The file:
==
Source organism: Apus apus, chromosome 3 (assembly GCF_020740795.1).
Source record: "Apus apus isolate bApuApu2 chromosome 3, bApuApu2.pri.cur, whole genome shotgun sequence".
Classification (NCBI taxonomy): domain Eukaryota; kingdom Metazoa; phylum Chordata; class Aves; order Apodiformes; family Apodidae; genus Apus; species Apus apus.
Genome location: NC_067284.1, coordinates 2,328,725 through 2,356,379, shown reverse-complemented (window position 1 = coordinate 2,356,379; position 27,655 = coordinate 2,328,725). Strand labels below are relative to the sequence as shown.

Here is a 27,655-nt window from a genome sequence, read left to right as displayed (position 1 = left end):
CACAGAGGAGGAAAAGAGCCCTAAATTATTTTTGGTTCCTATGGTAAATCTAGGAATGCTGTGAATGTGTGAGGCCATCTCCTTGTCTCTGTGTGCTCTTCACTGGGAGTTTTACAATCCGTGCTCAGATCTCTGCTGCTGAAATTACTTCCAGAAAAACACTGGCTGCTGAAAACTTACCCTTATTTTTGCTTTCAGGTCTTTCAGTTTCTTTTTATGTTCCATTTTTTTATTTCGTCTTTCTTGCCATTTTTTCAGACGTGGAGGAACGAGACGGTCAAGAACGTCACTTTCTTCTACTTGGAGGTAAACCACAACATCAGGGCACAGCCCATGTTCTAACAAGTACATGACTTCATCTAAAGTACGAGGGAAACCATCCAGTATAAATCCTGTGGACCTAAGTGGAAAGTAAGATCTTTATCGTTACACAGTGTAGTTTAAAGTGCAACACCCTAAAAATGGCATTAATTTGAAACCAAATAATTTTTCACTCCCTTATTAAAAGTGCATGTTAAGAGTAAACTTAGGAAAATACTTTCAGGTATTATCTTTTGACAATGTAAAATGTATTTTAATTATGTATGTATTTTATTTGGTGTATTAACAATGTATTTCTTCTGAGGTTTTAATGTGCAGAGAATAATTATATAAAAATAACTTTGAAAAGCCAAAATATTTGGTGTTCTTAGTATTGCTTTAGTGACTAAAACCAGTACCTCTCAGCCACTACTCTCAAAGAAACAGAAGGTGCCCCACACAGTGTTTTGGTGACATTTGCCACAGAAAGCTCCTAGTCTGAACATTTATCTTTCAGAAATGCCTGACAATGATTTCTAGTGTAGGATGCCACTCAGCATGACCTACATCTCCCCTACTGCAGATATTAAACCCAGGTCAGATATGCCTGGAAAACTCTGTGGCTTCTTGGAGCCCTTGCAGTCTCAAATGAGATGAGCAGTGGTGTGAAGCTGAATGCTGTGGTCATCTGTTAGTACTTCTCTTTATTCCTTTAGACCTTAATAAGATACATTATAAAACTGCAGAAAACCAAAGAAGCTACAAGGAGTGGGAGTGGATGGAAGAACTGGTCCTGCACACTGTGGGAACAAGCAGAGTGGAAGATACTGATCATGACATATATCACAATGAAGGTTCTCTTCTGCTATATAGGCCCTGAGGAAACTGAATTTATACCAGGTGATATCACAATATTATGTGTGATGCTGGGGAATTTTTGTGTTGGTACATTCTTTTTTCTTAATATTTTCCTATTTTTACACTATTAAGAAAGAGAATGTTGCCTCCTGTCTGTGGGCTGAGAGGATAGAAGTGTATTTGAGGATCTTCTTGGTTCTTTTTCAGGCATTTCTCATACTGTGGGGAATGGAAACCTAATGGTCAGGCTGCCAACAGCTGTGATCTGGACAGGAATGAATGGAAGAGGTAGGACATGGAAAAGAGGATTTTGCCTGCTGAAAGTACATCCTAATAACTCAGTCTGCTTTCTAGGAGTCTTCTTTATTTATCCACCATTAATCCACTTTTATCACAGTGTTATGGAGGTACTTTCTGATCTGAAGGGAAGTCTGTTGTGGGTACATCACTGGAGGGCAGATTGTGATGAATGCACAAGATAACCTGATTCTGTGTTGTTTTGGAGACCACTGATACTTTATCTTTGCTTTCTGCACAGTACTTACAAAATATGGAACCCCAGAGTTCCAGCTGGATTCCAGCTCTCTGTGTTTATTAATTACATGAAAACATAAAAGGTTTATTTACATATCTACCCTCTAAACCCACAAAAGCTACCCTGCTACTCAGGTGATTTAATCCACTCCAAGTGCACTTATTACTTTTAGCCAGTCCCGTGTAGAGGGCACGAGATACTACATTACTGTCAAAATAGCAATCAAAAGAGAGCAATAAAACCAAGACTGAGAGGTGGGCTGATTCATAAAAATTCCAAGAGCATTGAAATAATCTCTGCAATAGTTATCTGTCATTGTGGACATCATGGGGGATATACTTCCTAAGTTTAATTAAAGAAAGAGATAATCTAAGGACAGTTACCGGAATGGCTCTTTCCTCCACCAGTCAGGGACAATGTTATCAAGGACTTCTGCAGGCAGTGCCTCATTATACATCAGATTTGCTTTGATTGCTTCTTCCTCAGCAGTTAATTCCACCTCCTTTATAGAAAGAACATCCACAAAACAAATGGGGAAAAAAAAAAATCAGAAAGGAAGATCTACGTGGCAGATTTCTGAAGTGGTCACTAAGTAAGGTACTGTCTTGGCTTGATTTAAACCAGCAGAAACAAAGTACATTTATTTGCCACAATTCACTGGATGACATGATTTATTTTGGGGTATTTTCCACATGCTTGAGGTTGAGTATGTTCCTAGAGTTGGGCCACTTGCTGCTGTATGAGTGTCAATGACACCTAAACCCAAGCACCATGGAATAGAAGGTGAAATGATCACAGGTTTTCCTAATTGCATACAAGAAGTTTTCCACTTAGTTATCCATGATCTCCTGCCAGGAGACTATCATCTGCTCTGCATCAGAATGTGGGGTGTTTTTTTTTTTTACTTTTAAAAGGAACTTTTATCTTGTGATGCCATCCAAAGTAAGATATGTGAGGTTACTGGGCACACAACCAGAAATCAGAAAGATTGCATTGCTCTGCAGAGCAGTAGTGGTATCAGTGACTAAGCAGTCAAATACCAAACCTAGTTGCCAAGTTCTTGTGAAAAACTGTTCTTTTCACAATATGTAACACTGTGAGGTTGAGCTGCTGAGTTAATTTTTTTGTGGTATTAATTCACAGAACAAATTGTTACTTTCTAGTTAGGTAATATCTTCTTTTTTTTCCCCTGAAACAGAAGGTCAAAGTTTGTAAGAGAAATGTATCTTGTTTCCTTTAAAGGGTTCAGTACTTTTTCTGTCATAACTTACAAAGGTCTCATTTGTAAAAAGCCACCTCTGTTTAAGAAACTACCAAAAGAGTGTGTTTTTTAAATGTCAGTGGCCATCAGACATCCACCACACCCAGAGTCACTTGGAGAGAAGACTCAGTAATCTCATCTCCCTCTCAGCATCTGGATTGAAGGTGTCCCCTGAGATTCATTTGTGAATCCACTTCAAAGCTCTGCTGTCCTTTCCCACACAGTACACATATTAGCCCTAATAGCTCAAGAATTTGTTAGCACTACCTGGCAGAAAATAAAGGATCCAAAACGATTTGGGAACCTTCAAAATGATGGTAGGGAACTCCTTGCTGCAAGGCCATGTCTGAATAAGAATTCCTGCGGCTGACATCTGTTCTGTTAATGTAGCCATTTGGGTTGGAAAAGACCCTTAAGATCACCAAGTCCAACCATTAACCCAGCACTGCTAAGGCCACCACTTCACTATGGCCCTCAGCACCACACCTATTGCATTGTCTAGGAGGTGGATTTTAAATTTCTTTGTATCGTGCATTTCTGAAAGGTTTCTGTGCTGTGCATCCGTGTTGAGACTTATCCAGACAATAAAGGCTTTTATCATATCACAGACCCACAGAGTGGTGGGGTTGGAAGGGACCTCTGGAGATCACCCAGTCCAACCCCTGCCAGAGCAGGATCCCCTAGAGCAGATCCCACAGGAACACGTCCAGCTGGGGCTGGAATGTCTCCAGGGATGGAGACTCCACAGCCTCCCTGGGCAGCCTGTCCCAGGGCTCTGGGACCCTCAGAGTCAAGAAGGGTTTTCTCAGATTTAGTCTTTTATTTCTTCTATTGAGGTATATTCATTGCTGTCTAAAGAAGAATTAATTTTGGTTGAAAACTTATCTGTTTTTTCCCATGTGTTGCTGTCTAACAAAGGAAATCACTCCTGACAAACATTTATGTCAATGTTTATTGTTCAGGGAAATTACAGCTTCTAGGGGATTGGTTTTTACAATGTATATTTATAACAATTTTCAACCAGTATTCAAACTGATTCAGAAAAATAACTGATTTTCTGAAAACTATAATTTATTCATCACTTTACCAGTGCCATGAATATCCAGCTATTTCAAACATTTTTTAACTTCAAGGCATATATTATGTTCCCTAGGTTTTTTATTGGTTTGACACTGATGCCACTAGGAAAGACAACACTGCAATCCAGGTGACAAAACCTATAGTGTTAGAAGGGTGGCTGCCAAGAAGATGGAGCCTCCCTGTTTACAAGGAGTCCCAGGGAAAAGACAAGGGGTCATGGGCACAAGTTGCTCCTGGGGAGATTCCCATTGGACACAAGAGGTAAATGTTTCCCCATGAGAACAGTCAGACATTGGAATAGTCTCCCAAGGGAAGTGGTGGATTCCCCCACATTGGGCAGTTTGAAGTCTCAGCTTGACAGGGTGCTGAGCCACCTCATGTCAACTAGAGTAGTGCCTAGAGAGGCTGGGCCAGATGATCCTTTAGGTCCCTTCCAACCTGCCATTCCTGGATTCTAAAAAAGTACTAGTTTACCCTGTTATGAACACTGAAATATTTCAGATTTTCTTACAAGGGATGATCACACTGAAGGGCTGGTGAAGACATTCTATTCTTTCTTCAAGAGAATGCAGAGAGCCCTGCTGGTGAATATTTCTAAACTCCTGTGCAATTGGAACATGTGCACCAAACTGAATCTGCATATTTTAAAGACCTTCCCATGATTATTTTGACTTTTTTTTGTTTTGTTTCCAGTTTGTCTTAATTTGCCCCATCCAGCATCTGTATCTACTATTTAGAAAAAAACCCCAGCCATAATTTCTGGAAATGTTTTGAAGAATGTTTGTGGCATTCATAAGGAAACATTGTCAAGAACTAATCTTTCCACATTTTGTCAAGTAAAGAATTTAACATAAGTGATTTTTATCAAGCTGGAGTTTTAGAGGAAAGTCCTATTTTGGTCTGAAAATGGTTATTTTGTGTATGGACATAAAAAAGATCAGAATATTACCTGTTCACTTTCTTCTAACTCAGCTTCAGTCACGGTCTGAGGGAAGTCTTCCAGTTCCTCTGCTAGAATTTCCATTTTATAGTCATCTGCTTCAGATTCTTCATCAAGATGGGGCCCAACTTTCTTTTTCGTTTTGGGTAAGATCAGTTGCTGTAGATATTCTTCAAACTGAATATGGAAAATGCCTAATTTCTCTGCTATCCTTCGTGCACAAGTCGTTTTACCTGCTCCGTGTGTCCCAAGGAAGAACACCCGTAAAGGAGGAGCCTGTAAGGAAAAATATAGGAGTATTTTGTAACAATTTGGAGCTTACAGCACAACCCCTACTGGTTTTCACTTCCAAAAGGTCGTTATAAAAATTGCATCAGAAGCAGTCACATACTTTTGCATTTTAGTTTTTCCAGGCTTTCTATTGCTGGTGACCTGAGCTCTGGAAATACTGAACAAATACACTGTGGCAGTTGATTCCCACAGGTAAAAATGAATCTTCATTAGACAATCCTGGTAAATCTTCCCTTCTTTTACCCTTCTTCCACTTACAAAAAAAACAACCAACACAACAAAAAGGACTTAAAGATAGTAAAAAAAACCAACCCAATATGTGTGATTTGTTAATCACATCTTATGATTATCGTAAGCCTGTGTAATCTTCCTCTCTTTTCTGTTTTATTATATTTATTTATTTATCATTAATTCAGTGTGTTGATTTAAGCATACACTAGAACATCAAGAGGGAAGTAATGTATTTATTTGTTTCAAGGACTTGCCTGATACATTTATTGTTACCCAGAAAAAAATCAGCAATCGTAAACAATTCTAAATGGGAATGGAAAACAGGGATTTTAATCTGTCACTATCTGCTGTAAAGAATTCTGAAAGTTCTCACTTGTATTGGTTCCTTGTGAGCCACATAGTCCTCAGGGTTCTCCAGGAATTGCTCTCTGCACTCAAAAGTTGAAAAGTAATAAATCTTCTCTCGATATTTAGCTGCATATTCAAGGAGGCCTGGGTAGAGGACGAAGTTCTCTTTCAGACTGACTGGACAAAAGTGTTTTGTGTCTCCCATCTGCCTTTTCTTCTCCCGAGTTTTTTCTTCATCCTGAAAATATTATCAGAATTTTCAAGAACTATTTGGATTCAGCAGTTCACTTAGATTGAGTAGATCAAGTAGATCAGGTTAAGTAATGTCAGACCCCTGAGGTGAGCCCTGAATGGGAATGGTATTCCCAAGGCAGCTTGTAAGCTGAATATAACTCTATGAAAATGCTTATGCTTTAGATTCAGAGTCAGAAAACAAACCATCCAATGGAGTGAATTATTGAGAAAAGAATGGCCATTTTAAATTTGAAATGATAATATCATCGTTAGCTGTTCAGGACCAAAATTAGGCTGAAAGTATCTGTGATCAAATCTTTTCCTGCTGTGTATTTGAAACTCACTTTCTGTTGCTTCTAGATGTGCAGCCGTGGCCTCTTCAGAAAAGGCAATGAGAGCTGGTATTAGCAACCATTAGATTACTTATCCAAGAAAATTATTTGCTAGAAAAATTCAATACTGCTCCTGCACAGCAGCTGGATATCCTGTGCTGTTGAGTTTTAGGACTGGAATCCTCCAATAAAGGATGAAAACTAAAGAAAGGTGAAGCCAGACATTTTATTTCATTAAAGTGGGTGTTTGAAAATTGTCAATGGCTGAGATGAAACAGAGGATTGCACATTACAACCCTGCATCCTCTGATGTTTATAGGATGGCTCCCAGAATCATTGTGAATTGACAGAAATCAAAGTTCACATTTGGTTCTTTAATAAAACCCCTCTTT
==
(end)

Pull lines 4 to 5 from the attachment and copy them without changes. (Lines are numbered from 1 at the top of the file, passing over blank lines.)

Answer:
Genome location: NC_067284.1, coordinates 2,328,725 through 2,356,379, shown reverse-complemented (window position 1 = coordinate 2,356,379; position 27,655 = coordinate 2,328,725). Strand labels below are relative to the sequence as shown.

Here is a 27,655-nt window from a genome sequence, read left to right as displayed (position 1 = left end):